Note: This is an archived Handbook entry from 2008.Search for this in the current handbook
|Dates & Locations:|| |
This subject has the following teaching availabilities in 2008:Semester 1, - Taught on campus.
Timetable can be viewed here. For information about these dates, click here.
|Time Commitment:||Contact Hours: Twenty-four hours of lectures, 12 hours of laboratory classes. [Estimated total time commitment of 120 hours.] |
Total Time Commitment: 120 hours
|Prerequisites:||512-224 (or equivalent).|
|Recommended Background Knowledge:||None|
|Non Allowed Subjects:||Students who have completed 512-340 Vision and Action 3 and/or 512-390 Cognitive Science 3 (or equivalent) may not enrol in this subject.|
|Core Participation Requirements:||It is University policy to take all reasonable steps to minimise the impact of disability upon academic study and reasonable steps will be made to enhance a student’s participation in the University’s programs. This subject requires all students to actively and safely participate in laboratory activities. Students who feel their disability may impact upon their participation are encouraged to discuss this with the subject coordinator and the Disability Liaison Unit.|
CoordinatorAssociate Professor Virginia Holmes
|Subject Overview:|| |
This subject introduces students to a range of topics within the interdisciplinary field of cognitive science. It comprises three units. Only two units will be offered in any one year.
Cognitive Science: is an interdisciplinary field, the aim of which is to produce a broad understanding of the nature of the mind. This unit introduces some basic issues in cognitive science, considering different explanations of mind and phenomena a theory of mind would need to explain. Current issues are introduced, including the debate between representational versus connectionist models, and functionalist versus embodied accounts
Language Processing: aims to understand how speakers of a language use their accumlated linguistics knowledge to comprehend and produce utterances. One way of approaching this issue is to examine the behavioural consequences of impairments to different language processing systems, considering how patterns of performance in individuals with impairments can illuminate models of normal language processing. A range of language systems will be focused on, including word recognition, word production, semantic memory, syntactic processing, and pragmatic processing.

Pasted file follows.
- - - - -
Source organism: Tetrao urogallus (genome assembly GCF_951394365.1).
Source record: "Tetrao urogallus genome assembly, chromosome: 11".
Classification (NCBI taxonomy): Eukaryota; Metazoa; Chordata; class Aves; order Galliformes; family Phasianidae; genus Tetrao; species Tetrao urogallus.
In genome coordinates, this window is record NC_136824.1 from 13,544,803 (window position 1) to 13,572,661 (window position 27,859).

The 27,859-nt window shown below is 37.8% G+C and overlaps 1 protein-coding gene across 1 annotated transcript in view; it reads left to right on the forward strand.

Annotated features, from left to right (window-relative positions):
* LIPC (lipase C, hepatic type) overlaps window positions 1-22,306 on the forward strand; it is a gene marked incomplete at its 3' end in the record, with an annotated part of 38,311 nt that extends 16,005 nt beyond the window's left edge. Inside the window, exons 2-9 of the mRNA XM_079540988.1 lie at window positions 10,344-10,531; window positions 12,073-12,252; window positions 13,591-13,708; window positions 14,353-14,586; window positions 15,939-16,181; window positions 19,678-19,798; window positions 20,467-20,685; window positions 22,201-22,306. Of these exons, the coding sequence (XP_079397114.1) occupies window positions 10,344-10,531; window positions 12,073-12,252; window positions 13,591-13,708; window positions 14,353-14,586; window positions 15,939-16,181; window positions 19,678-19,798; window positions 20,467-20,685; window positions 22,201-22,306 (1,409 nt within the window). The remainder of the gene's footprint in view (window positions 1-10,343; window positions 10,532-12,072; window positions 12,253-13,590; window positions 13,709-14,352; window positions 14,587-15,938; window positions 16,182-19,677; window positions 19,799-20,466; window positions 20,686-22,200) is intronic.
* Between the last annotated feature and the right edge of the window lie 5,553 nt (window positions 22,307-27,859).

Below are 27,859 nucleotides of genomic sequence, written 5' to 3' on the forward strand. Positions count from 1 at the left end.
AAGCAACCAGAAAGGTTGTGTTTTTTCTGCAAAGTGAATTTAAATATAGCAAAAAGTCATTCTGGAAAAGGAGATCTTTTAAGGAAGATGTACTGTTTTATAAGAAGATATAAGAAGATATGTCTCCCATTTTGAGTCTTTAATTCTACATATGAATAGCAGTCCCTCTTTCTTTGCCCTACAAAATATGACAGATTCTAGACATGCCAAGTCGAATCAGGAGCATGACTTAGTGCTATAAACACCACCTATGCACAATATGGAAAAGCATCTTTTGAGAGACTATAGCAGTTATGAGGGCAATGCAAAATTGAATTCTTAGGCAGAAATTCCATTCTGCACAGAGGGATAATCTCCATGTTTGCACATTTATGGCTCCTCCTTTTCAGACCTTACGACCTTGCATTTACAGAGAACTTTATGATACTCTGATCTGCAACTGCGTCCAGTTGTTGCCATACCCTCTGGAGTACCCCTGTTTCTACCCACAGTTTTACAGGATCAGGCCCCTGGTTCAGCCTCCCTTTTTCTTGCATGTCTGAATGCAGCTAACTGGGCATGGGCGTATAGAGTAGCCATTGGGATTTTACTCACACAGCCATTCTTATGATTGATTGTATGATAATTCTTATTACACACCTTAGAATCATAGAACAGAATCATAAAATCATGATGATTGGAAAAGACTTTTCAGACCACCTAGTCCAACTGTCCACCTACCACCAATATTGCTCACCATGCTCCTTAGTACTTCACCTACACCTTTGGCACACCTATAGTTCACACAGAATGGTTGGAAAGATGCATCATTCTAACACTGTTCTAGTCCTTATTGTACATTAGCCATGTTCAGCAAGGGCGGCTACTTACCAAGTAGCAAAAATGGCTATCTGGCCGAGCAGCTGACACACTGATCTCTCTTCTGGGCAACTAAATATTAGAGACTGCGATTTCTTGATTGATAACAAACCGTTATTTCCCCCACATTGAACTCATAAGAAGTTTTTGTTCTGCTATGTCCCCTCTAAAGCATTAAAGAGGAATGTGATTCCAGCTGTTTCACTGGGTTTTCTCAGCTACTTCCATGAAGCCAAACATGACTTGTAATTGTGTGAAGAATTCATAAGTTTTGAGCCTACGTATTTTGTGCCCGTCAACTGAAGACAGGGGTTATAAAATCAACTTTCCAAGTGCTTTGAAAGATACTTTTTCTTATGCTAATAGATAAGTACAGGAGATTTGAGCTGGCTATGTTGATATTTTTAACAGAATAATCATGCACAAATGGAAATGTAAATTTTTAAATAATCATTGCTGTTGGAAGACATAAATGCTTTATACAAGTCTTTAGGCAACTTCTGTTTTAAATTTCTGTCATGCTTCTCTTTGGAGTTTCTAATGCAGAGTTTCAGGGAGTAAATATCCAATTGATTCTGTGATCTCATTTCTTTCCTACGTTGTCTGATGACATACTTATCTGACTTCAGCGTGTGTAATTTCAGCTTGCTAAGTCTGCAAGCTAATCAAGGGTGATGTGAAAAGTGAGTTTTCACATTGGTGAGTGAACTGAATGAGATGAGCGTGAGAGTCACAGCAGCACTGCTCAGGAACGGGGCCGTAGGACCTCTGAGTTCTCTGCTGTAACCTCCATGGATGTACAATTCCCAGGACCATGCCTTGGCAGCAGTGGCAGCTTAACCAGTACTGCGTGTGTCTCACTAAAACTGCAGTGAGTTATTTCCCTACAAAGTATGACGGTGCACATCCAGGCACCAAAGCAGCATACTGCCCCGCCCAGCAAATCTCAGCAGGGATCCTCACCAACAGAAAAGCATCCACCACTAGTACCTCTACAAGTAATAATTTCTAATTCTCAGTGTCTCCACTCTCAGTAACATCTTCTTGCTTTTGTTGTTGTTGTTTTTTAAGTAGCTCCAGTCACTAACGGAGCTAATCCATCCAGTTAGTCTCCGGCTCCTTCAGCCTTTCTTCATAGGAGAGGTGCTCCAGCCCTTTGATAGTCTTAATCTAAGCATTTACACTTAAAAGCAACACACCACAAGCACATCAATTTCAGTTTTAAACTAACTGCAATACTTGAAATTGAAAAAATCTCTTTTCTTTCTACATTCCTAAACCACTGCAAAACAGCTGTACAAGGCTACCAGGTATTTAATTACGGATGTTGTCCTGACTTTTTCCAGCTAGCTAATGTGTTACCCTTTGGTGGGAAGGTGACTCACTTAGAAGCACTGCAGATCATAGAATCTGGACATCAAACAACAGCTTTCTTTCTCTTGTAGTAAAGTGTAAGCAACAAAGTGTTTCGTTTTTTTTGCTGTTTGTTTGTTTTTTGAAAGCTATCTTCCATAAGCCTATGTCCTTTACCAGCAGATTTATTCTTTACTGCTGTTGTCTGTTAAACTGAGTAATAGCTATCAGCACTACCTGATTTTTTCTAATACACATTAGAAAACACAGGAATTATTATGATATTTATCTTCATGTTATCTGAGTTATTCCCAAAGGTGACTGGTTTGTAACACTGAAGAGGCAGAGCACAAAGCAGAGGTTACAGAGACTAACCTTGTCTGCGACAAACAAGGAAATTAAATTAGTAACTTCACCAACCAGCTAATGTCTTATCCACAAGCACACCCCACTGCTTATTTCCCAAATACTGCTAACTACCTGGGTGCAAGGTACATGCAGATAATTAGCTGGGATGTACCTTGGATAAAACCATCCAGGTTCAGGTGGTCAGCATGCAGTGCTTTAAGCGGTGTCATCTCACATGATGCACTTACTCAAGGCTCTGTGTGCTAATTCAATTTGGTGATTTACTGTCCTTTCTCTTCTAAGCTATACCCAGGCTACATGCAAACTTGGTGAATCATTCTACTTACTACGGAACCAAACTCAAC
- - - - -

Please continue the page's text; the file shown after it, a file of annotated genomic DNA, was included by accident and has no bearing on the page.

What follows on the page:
Visual Perception and Cognition: examines the processing of visual information in the human organism. There is a particular focus on the relationship between the processing of sensory information in the visual system itself, and the way in which this information relates to cognitive processes such as object recognition, learning, and language. The relationship between the anatomical structure of the brain and its various computational functions is also explored in relation to sensory and cognitive processing of visual information.
|Assessment:||Laboratory reports of no more than 3000 words (50%) and an examination of no more than two hours (50%).Each piece of assessment must be completed (hurdle requirement).Attendance at 80% or more of the laboratory classes and participation in 80% of online discussion forums is a hurdle requirement. In case of failure to meet the hurdle requirement, additional work will be required before a passing grade can be awarded.|
|Breadth Options:|| |
This subject is not available as a breadth subject.
|Fees Information:||Subject EFTSL, Level, Discipline & Census Date|
|Generic Skills:|| |
On completion of this subject, students should be able to: think critically about theoretical and empirical issues in psychology; evaluate research issues critically on the basis of empirical evidence; demonstrate a knowledge of classical and current issues in psychology; demonstrate an understanding of some of the obstacles to an integrated perspective in areas of psychology; locate and use web-based material effectively (web pages, news groups, list servers, etc).
Students enrolled in the BSc (pre-2008), BASc or a combined BSc course may receive science credit for the completion of this subject.
Students undertaking psychology subjects can receive credit toward either the science or arts requirement of the BASc or BA/BSc course. Credit for psychology cannot be split between the two components. Students should advise the Faculty of Science if they would like psychology to count toward the science requirement of their BASc or BA/BSc course.
Bachelor of Arts |
Bachelor of Arts and Bachelor of Science
Bachelor of Arts and Sciences
Bachelor of Science
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